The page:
Nobel Prize gender gap goes beyond selection

University of Chicago professor Richard Thaler left, shakes hands with University of Chicago provost Dan Diermeir right, while University of Chicago president Robert J. Zimmer, center, looks on during a news conference announcing Thaler as the winner of the Nobel economics prize Monday, Oct. 9, 2017, in Chicago. (AP Photo/Paul Beaty)

Within the last couple of weeks, we have seen the announcement of the 2017 Nobel Prize recipients. In a somewhat unsurprising conclusion, all the recipients this year are, once again, men. In fact, as National Geographic reports, of 881 Nobel Prize recipients between the award’s inception in 1901 and today, only 48 have been women. This striking gap between male and female recipients is no light matter and many people have encouraged the Nobel Prize selection committee to take action and counter this issue. However, any action taken to increase the number of female recipients must surpass the selection committee, for the issue is much more deeply entrenched.

For this five percent representation of women in Nobel Prizes to be possible, some responsibility must obviously be assigned to the selection process itself, which is not taking enough care to make sure that men and women are equally represented. However, according to a report from the Independent, it is true that three of the six selection committees are headed by women. However, nominations and selections are made with input from a wide range of experts all over the world.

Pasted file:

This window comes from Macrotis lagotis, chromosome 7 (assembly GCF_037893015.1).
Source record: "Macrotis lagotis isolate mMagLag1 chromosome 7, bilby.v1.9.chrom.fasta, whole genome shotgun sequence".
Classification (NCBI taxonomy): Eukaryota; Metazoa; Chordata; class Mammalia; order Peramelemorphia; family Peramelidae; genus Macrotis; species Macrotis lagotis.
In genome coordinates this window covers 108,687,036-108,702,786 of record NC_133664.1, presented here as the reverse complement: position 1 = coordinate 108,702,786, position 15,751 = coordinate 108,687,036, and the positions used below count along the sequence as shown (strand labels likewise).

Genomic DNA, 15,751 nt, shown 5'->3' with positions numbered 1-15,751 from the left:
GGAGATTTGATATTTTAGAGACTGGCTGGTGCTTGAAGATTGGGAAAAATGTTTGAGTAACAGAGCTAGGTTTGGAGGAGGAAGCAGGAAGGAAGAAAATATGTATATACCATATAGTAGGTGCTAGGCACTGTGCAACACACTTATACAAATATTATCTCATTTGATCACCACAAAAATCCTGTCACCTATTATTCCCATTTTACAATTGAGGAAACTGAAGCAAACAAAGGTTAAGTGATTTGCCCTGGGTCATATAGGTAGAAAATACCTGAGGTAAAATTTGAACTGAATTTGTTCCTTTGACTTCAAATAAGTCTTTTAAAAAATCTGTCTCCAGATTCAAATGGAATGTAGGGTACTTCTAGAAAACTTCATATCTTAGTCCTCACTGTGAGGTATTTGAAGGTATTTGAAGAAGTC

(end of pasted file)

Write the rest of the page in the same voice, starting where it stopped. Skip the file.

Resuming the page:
Additionally, there is a noticeable change in the distribution of male and female prizes in different fields. According to Fortune magazine, between 1901 and 2015, women comprise 12.4 percent of Nobel Peace Prize recipients and 12.5 percent of Nobel Prize in Literature recipients, but only 1.32 percent of recipients for the Prize in Economic Sciences and one percent of those who were awarded the Nobel Prize in Physics. While the gender gaps in literature and peace prizes are still astoundingly obvious, the larger issue seems to be in science-related fields.

This suggests that a significant portion of the issue is systemic. As vice chair of the board of directors of the Nobel Foundation, Göran Hansson said at the announcement of the 2017 winner of the Sveriges Riksbank Prize in Economic Sciences in Memory of Alfred Nobel, “there were far fewer women scientists if you go back 20 or 30 years,” and “there was an even larger bias against women then.” Per Stromberg, the chair of the committee that gave the prize in economics, also added that “we are indeed awarding research, where discoveries were made in the 70s, 80s, early 90s.… As time goes by, the fraction of women Nobel laureates will increase.”


Alex Oliveira is a staff columnist for the Daily Campus. She can be reached via email at alexandra.oliveira@uconn.edu.